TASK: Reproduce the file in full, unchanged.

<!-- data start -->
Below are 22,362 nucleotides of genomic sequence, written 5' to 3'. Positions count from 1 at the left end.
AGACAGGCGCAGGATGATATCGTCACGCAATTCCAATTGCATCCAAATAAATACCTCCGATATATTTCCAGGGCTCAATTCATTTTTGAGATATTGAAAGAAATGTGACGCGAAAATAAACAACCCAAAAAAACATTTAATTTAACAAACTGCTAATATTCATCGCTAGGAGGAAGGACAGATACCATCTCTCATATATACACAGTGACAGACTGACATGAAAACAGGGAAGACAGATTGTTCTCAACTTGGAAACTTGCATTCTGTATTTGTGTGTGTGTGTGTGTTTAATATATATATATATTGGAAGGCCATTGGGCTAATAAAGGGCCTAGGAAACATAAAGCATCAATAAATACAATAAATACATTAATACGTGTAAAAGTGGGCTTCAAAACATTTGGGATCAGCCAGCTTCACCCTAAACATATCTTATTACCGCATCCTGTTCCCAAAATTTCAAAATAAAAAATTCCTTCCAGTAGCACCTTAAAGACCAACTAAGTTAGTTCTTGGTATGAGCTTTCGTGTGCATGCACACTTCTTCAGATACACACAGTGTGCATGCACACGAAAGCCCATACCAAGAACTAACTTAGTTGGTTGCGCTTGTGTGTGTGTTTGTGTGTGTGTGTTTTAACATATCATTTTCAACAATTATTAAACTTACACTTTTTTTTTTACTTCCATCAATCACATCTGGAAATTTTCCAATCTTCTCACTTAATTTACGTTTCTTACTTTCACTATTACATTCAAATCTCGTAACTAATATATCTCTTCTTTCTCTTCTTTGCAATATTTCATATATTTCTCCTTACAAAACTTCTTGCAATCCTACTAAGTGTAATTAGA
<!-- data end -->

Below are 22,362 nucleotides of genomic sequence, written 5' to 3'. Positions count from 1 at the left end.
AGACAGGCGCAGGATGATATCGTCACGCAATTCCAATTGCATCCAAATAAATACCTCCGATATATTTCCAGGGCTCAATTCATTTTTGAGATATTGAAAGAAATGTGACGCGAAAATAAACAACCCAAAAAAACATTTAATTTAACAAACTGCTAATATTCATCGCTAGGAGGAAGGACAGATACCATCTCTCATATATACACAGTGACAGACTGACATGAAAACAGGGAAGACAGATTGTTCTCAACTTGGAAACTTGCATTCTGTATTTGTGTGTGTGTGTGTGTTTAATATATATATATATTGGAAGGCCATTGGGCTAATAAAGGGCCTAGGAAACATAAAGCATCAATAAATACAATAAATACATTAATACGTGTAAAAGTGGGCTTCAAAACATTTGGGATCAGCCAGCTTCACCCTAAACATATCTTATTACCGCATCCTGTTCCCAAAATTTCAAAATAAAAAATTCCTTCCAGTAGCACCTTAAAGACCAACTAAGTTAGTTCTTGGTATGAGCTTTCGTGTGCATGCACACTTCTTCAGATACACACAGTGTGCATGCACACGAAAGCCCATACCAAGAACTAACTTAGTTGGTTGCGCTTGTGTGTGTGTTTGTGTGTGTGTGTTTTAACATATCATTTTCAACAATTATTAAACTTACACTTTTTTTTTTACTTCCATCAATCACATCTGGAAATTTTCCAATCTTCTCACTTAATTTACGTTTCTTACTTTCACTATTACATTCAAATCTCGTAACTAATATATCTCTTCTTTCTCTTCTTTGCAATATTTCATATATTTCTCCTTACAAAACTTCTTGCAATCCTACTAAGTGTAATTAGA